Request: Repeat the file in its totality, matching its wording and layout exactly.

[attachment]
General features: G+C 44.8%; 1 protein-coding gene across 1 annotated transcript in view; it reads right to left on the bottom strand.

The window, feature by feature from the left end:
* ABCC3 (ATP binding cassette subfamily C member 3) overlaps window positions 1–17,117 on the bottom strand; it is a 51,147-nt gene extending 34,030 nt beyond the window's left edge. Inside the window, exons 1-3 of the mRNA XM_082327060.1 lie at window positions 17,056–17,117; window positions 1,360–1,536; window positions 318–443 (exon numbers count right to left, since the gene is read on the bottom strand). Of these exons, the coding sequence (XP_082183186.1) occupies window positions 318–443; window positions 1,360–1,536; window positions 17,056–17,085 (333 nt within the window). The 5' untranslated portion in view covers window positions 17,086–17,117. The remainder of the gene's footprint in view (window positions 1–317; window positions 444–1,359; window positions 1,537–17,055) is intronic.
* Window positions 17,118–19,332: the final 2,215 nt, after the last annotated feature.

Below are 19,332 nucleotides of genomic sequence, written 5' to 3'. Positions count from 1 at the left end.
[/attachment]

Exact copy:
General features: G+C 44.8%; 1 protein-coding gene across 1 annotated transcript in view; it reads right to left on the bottom strand.

The window, feature by feature from the left end:
* ABCC3 (ATP binding cassette subfamily C member 3) overlaps window positions 1–17,117 on the bottom strand; it is a 51,147-nt gene extending 34,030 nt beyond the window's left edge. Inside the window, exons 1-3 of the mRNA XM_082327060.1 lie at window positions 17,056–17,117; window positions 1,360–1,536; window positions 318–443 (exon numbers count right to left, since the gene is read on the bottom strand). Of these exons, the coding sequence (XP_082183186.1) occupies window positions 318–443; window positions 1,360–1,536; window positions 17,056–17,085 (333 nt within the window). The 5' untranslated portion in view covers window positions 17,086–17,117. The remainder of the gene's footprint in view (window positions 1–317; window positions 444–1,359; window positions 1,537–17,055) is intronic.
* Window positions 17,118–19,332: the final 2,215 nt, after the last annotated feature.

Below are 19,332 nucleotides of genomic sequence, written 5' to 3'. Positions count from 1 at the left end.